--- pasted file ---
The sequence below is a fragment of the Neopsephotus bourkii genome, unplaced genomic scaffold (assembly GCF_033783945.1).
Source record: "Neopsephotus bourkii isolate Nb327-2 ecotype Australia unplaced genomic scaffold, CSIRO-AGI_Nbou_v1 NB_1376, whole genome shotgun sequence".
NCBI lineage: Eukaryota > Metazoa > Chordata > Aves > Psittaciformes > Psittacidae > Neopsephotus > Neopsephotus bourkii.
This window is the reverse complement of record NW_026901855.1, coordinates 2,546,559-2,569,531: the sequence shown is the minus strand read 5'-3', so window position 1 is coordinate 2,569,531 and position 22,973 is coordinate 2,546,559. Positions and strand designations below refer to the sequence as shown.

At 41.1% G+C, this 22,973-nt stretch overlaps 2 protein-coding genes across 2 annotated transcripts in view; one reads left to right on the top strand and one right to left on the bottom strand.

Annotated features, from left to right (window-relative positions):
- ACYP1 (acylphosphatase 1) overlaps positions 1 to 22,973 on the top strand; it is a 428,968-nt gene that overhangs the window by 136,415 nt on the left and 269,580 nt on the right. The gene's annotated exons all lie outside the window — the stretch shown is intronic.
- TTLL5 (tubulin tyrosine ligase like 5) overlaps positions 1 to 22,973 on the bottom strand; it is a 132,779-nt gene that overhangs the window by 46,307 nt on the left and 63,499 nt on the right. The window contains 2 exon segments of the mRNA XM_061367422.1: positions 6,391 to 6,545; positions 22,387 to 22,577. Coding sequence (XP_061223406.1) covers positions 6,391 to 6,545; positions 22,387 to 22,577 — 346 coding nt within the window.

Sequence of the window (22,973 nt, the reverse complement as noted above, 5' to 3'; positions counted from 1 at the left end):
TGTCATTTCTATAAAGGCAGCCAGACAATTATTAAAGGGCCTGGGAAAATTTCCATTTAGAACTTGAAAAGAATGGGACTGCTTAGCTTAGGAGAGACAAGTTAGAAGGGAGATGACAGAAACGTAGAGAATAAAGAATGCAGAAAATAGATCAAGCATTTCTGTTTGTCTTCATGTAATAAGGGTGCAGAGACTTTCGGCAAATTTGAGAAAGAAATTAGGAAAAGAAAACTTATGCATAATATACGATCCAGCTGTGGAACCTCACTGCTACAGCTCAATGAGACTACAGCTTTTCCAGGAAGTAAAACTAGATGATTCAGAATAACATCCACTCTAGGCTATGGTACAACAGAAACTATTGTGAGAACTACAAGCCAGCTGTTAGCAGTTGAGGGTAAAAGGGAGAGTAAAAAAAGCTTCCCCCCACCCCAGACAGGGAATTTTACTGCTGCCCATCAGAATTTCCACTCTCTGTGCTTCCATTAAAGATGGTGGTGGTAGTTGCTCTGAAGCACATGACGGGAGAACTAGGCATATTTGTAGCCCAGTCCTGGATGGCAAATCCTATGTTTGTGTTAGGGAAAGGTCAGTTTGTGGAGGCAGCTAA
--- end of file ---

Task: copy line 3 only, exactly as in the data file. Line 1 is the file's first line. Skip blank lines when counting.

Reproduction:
NCBI lineage: Eukaryota > Metazoa > Chordata > Aves > Psittaciformes > Psittacidae > Neopsephotus > Neopsephotus bourkii.